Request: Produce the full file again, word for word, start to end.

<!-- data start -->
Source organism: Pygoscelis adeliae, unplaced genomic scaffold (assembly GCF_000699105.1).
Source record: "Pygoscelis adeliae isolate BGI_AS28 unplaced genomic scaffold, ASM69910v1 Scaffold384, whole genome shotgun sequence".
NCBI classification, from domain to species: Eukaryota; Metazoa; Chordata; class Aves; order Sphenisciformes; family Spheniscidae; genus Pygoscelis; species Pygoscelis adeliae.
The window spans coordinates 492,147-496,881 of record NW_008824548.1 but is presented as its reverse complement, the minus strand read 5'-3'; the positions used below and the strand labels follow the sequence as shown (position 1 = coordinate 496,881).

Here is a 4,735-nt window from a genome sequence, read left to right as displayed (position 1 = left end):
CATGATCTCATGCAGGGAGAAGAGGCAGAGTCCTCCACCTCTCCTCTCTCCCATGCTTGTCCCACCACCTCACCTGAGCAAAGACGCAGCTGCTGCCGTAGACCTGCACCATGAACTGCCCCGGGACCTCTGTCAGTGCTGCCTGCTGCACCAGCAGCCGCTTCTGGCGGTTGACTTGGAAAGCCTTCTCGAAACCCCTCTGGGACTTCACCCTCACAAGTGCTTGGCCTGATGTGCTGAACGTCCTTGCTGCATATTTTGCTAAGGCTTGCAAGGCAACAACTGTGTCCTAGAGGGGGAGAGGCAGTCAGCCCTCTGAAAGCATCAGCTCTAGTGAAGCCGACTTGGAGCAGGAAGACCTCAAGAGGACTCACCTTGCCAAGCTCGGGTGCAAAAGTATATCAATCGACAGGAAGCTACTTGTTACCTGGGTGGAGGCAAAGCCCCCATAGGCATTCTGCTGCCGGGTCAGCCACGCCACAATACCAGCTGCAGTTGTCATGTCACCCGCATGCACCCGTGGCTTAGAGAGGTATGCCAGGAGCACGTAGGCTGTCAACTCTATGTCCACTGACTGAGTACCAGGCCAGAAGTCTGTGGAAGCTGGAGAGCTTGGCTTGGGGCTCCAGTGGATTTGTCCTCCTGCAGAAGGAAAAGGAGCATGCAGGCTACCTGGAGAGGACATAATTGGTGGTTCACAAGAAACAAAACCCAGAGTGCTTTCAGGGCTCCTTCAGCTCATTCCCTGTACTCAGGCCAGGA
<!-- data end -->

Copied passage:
Source organism: Pygoscelis adeliae, unplaced genomic scaffold (assembly GCF_000699105.1).
Source record: "Pygoscelis adeliae isolate BGI_AS28 unplaced genomic scaffold, ASM69910v1 Scaffold384, whole genome shotgun sequence".
NCBI classification, from domain to species: Eukaryota; Metazoa; Chordata; class Aves; order Sphenisciformes; family Spheniscidae; genus Pygoscelis; species Pygoscelis adeliae.
The window spans coordinates 492,147-496,881 of record NW_008824548.1 but is presented as its reverse complement, the minus strand read 5'-3'; the positions used below and the strand labels follow the sequence as shown (position 1 = coordinate 496,881).

Here is a 4,735-nt window from a genome sequence, read left to right as displayed (position 1 = left end):
CATGATCTCATGCAGGGAGAAGAGGCAGAGTCCTCCACCTCTCCTCTCTCCCATGCTTGTCCCACCACCTCACCTGAGCAAAGACGCAGCTGCTGCCGTAGACCTGCACCATGAACTGCCCCGGGACCTCTGTCAGTGCTGCCTGCTGCACCAGCAGCCGCTTCTGGCGGTTGACTTGGAAAGCCTTCTCGAAACCCCTCTGGGACTTCACCCTCACAAGTGCTTGGCCTGATGTGCTGAACGTCCTTGCTGCATATTTTGCTAAGGCTTGCAAGGCAACAACTGTGTCCTAGAGGGGGAGAGGCAGTCAGCCCTCTGAAAGCATCAGCTCTAGTGAAGCCGACTTGGAGCAGGAAGACCTCAAGAGGACTCACCTTGCCAAGCTCGGGTGCAAAAGTATATCAATCGACAGGAAGCTACTTGTTACCTGGGTGGAGGCAAAGCCCCCATAGGCATTCTGCTGCCGGGTCAGCCACGCCACAATACCAGCTGCAGTTGTCATGTCACCCGCATGCACCCGTGGCTTAGAGAGGTATGCCAGGAGCACGTAGGCTGTCAACTCTATGTCCACTGACTGAGTACCAGGCCAGAAGTCTGTGGAAGCTGGAGAGCTTGGCTTGGGGCTCCAGTGGATTTGTCCTCCTGCAGAAGGAAAAGGAGCATGCAGGCTACCTGGAGAGGACATAATTGGTGGTTCACAAGAAACAAAACCCAGAGTGCTTTCAGGGCTCCTTCAGCTCATTCCCTGTACTCAGGCCAGGA